Why is VSC important for your business

Wednesday, 29 March 2017

Why is VSC important for your business

Image reflects VSC turned off at closed test track. 

Did you know that most single vehicle truck accidents in Australia are due to rollovers? Well not only is Hino aware of this, but we have implemented safety features to avoid these types of accidents. Vehicle Stability Control (VSC) is now a standard feature with the recently released the 500 Series Wide Cab models. 

Our Manager of Product Strategy for Hino, Daniel Petrovski, says that there was one objective with standardising VSC, "to build the safest Japanese medium duty truck for the Australian market. Highway on-ramps and off-ramps are one of the most common areas for truck roll-overs in Australia, VSC can detect and minimise the risk of those accidents occurring." 

What is VSC?

Simply put, VSC is an electronic active safety system that autonomously helps the driver to stay in control of their vehicle in critical driving situations, almost like Artificial Intelligence safety for trucks. The system monitors wheel rotation speed, steering angle, yaw rate and lateral G-forces to detect sideways slipping, working cooperatively with ABS to control the brake pressure at each wheel. 

VSC Saves Lives

"Safety, we believe, isn't just about minimising the impacts of an accident,” said Mr. Petrovski.  “At Hino, we believe prevention is better than a cure. As such, by focusing on preventing accidents from occurring, Hino has made what we see as an easy decision to include VSC as standard right across this new Wide Cab model range.”

Recognised by experts across the world as being an active safety technology that saves lives, VSC significantly reduces the risk of understeer, oversteer or roll-over of the vehicle. The Queensland Department of TMR (2011) in conjunction with other external parties conducted research and examined 440 crashes in detail. It was reported that over 60% of these accidents could have either been prevented or the impacts minimised if the vehicles were equipped with VSC. With road crash fatalities in Queensland alone costing an astonishing estimated $2.7 million and every hospitalisation costs an estimated $239,000. According to reports, VSC could not only be the future for safety but to greater economic benefits.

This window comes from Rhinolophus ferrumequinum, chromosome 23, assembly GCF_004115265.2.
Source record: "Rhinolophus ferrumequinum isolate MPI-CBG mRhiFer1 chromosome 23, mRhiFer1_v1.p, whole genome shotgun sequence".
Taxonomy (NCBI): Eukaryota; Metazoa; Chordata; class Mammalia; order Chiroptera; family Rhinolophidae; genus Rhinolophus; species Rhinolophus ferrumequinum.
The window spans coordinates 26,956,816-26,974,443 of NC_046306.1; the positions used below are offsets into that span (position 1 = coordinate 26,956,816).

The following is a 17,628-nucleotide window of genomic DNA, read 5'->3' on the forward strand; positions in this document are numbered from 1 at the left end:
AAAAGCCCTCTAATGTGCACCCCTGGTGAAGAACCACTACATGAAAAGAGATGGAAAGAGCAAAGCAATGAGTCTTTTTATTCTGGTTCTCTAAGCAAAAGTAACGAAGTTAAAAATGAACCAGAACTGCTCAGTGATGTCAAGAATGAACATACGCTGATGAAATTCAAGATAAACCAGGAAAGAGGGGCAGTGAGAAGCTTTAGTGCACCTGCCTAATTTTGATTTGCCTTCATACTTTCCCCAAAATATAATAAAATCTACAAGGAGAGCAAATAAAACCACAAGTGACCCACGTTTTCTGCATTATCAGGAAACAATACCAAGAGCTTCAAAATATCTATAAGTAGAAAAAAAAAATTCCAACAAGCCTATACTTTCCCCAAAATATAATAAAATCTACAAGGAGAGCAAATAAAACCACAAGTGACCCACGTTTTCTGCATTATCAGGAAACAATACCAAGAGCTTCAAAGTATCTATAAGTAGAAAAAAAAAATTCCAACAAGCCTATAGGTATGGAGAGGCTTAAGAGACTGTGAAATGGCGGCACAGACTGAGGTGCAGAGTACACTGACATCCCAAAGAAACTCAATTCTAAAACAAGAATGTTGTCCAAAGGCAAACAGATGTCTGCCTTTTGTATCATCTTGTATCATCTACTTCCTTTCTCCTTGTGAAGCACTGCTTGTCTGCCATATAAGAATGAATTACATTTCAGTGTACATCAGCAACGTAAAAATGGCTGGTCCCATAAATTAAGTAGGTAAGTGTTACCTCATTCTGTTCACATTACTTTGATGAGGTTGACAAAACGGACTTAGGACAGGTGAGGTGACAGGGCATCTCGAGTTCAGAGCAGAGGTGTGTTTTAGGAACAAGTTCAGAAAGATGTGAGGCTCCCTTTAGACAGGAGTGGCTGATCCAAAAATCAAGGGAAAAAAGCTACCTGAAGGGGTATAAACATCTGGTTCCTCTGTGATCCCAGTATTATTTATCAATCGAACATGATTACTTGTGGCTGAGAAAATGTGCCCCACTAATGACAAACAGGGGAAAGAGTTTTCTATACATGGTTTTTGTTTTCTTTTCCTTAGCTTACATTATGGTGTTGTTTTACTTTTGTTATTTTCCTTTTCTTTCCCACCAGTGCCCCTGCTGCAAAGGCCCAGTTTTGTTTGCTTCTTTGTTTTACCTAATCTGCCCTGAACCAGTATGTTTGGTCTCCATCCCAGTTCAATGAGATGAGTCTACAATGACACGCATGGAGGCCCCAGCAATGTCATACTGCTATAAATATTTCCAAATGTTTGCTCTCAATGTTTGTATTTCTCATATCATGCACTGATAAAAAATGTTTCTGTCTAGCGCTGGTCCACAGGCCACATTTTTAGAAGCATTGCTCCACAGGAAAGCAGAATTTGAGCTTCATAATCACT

So How Does It All Work?  

Operating with the vehicles ABS and traction control, VSC can manage the engine’s power output and even apply the brakes selectively to individual wheels. For example, if a driver enters a corner such as the motorway off ramp, the VSC determines the steering wheel angle, the speed that the vehicle is travelling as well as the lateral G-forces or yaw rate being applied.  It is continually calculating whether the vehicle is operating within the safety margin and if the parameters are outside those acceptable, the VSC will autonomously implement the necessary actions to reduce the chances of an accident occurring. 

The system would do this by immediately cutting the engine output and start controlling the brake force at each wheel as required, activating them independently to help steer the truck to safety. It switches on at engine start and displays icon on driver instrument panel, which tells the driver it’s waiting to calibrate. The VSC feature can likewise be switched off to assist with traction control, recommended only at low speed on slippery off road surfaces. For instance when the vehicle is in muddy conditions were the wheels need to be spun to clear the tread of the tyres. 

The all new Hino 500 Series Wide Cab boasts the most comprehensive active safety package of any Japanese truck in the medium duty truck category with VSC now a standard feature. Other active safety features including reverse camera, ABS, Anti Slip Regulator (ASR), UN ECE R29-rated cab strength, a driver SRS airbag, ADR84/00 Front Underrun Protection System (FUPS), Easy Start, Cruise Control and Fog Lamps.


Statistics source:
The Queensland Department of TMR (2011)


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